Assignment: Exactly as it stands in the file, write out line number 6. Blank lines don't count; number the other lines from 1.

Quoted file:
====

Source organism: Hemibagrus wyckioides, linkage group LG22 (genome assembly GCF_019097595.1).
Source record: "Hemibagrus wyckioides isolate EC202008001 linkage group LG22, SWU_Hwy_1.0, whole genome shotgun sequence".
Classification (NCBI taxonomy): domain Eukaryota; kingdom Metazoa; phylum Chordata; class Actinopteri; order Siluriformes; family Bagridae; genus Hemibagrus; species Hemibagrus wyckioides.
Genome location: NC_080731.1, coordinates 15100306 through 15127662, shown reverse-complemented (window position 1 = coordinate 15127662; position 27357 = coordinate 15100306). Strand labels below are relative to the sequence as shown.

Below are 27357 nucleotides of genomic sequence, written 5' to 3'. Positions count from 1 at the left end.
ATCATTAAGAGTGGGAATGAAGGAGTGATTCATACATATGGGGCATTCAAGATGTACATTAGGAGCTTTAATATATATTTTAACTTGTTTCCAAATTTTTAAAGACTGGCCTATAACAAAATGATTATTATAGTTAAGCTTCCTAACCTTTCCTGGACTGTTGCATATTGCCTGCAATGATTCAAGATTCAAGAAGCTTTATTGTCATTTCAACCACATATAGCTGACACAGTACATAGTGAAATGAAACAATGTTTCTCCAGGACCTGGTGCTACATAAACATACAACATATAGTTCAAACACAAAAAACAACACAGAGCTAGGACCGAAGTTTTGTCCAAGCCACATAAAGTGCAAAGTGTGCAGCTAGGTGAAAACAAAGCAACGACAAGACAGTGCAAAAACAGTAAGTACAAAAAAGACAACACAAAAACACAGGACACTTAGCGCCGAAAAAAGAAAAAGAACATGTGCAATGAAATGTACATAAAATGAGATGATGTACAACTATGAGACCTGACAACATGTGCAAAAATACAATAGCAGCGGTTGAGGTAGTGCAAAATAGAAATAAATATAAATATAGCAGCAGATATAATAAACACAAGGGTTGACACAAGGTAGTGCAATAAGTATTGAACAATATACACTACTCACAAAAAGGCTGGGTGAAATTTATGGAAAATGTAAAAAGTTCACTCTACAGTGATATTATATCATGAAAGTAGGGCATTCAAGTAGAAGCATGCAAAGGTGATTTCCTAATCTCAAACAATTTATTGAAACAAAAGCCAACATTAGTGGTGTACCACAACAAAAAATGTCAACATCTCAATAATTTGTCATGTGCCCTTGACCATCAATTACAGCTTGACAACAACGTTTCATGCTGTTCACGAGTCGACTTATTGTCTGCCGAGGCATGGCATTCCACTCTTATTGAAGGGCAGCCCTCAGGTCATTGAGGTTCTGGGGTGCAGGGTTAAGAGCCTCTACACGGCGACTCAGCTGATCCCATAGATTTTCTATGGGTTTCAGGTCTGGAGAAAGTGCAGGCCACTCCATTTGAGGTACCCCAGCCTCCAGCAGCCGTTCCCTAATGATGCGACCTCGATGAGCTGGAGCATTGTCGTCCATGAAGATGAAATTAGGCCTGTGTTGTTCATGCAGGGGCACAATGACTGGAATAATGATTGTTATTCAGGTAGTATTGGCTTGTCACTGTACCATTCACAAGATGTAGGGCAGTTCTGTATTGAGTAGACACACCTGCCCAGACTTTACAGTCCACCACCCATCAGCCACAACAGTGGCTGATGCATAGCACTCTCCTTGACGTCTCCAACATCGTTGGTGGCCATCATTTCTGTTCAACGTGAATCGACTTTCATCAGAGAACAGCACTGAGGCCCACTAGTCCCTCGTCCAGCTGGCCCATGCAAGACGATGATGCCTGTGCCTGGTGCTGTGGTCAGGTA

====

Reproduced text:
ATCATTAAGAGTGGGAATGAAGGAGTGATTCATACATATGGGGCATTCAAGATGTACATTAGGAGCTTTAATATATATTTTAACTTGTTTCCAAATTTTTAAAGACTGGCCTATAACAAAATGATTATTATAGTTAAGCTTCCTAACCTTTCCTGGACTGTTGCATATTGCCTGCAATGATTCAAGATTCAAGAAGCTTTATTGTCATTTCAACCACATATAGCTGACACAGTACATAGTGAAATGAAACAATGTTTCTCCAGGACCTGGTGCTACATAAACATACAACATATAGTTCAAACACAAAAAACAACACAGAGCTAGGACCGAAGTTTTGTCCAAGCCACATAAAGTGCAAAGTGTGCAGCTAGGTGAAAACAAAGCAACGACAAGACAGTGCAAAAACAGTAAGTACAAAAAAGACAACACAAAAACACAGGACACTTAGCGCCGAAAAAAGAAAAAGAACATGTGCAATGAAATGTACATAAAATGAGATGATGTACAACTATGAGACCTGACAACATGTGCAAAAATACAATAGCAGCGGTTGAGGTAGTGCAAAATAGAAATAAATATAAATATAGCAGCAGATATAATAAACACAAGGGTTGACACAAGGTAGTGCAATAAGTATTGAACAATATACACTACTCACAAAAAGGCTGGGTGAAATTTATGGAAAATGTAAAAAGTTCACTCTACAGTGATATTATATCATGAAAGTAGGGCATTCAAGTAGAAGCATGCAAAGGTGATTTCCTAATCTCAAACAATTTATTGAAACAAAAGCCAACATTAGTGGTGTACCACAACAAAAAATGTCAACATCTCAATAATTTGTCATGTGCCCTTGACCATCAATTACAGCTTGACAACAACGTTTCATGCTGTTCACGAGTCGACTTATTGTCTGCCGAGGCATGGCATTCCACTCTTATTGAAGGGCAGCCCTCAGGTCATTGAGGTTCTGGGGTGCAGGGTTAAGAGCCTCTACACGGCGACTCAGCTGATCCCATAGATTTTCTATGGGTTTCAGGTCTGGAGAAAGTGCAGGCCACTCCATTTGAGGTACCCCAGCCTCCAGCAGCCGTTCCCTAATGATGCGACCTCGATGAGCTGGAGCATTGTCGTCCATGAAGATGAAATTAGGCCTGTGTTGTTCATGCAGGGGCACAATGACTGGAATAATGATTGTTATTCAGGTAGTATTGGCTTGTCACTGTACCATTCACAAGATGTAGGGCAGTTCTGTATTGAGTAGACACACCTGCCCAGACTTTACAGTCCACCACCCATCAGCCACAACAGTGGCTGATGCATAGCACTCTCCTTGACGTCTCCAACATCGTTGGTGGCCATCATTTCTGTTCAACGTGAATCGACTTTCATCAGAGAACAGCACTGAGGCCCACTAGTCCCTCGTCCAGCTGGCCCATGCAAGACGATGATGCCTGTGCCTGGTGCTGTGGTCAGGTA